Editorial: Where's our appetite for food trucks?
Chapel Hill just doesn’t seem hungry for food trucks.
If you’ve ever tried parking downtown, it also seems like the town's not necessarily keen on drawing people to the brick-and-mortar shops on Franklin Street unless you’re on foot, arriving by bus or riding a bicycle.
But the topic of conversation at Wednesday night’s Town Council meeting was the outrageous $600 permit fee that Chapel Hill wants food truck operators to pay to sell burgers, dumplings, pizza-by-the-slice and pie – among so many other things – inside the town limits.
The good news reported by The Chapel Hill Herald’s Gregory Childress is that it sounds like the Town Council might be willing to reduce the fee.
The bad news? There’s no telling how significant the reduction might be or when it would take effect.
The council wants to look at options in a month, compare how other towns manage food trucks and, Councilman Jim Ward suggested, “revisit it in a year.”
A year? Really? Obviously not in a hurry to jump on the food truck bandwagon.
How popular has the exorbitantly priced food truck permit been in Chapel Hill?
The town has sold exactly two of them since updating its Food Truck Ordinance in January 2012.
Not twenty. Not two hundred. Two.
And those two were sold to the same vendor: Bageuttaboutit.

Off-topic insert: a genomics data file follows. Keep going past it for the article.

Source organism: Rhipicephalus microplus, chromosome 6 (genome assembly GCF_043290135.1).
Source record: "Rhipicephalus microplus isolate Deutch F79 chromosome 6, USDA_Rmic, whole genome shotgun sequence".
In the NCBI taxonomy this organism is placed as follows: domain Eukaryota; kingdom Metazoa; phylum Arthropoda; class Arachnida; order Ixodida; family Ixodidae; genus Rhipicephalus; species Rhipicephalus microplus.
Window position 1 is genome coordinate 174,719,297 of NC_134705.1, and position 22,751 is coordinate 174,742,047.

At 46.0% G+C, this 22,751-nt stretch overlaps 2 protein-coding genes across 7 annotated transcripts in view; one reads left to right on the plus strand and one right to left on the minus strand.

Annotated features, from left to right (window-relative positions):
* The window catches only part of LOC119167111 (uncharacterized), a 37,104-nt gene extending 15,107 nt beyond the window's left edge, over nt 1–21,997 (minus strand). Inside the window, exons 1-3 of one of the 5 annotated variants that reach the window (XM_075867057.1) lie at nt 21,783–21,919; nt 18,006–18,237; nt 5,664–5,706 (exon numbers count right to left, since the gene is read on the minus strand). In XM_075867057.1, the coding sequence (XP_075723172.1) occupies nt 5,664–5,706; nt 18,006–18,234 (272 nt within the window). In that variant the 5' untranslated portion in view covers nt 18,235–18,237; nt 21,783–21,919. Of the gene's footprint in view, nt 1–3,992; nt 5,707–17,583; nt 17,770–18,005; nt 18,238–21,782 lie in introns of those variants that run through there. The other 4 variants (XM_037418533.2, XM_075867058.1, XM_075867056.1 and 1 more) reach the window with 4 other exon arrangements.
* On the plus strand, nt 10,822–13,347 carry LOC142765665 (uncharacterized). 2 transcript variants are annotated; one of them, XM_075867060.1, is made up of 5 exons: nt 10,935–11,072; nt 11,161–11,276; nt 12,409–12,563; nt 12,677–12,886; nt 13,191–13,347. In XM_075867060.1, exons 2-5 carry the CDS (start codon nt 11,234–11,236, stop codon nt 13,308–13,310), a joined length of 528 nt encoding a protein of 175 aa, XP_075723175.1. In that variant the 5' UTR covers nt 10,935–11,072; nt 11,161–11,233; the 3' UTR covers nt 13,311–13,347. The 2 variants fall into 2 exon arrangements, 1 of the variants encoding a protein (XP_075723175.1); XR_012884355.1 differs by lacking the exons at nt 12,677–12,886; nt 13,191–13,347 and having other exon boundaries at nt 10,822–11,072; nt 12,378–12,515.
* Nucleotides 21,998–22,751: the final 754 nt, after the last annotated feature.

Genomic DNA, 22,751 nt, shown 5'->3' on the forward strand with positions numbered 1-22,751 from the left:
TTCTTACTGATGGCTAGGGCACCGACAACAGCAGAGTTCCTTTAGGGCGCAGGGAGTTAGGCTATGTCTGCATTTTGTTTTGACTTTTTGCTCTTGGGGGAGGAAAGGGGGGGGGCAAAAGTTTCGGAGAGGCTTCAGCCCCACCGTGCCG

Maybe that’s the message we’re meant to get from all this?
“The overall perception is that Chapel Hill is just not food truck friendly,” said Tracy Livers, operator of Olde North State BBQ’s food trailer.
Some storefront shop owners argue that it’s unfair to cut food truck operators too much slack because brick-and-mortar merchants pay thousands of dollars in rent each month to do business in town.
That’s a fair point, as far as it goes. However, that rent includes a fixed advertising space where people can always find you and it provides a reliable location to transact commerce.
Food trucks, on the other hand, are - by their very nature – sometimes amusingly elusive. And although their owners may not pay rent in the traditional sense, they are purchasing vehicles, fueling them with gasoline from local station pumps (not a small overhead expense these days), repairing them at local garages and selling food that’s probably made with ingredients bought in area stores and farmers’ markets.
Also, some food trucks – such as Durham’s Only Burger – end up adding even more to the economic base when their owners establish storefront operations to pair with trucks after business really takes off.
Those entrepreneurs starting out for the first time simply may not be able to afford what Chapel Hill charges.
Maybe the council should consider adapting the town’s park-n-ride lots to include park-n-vend spaces?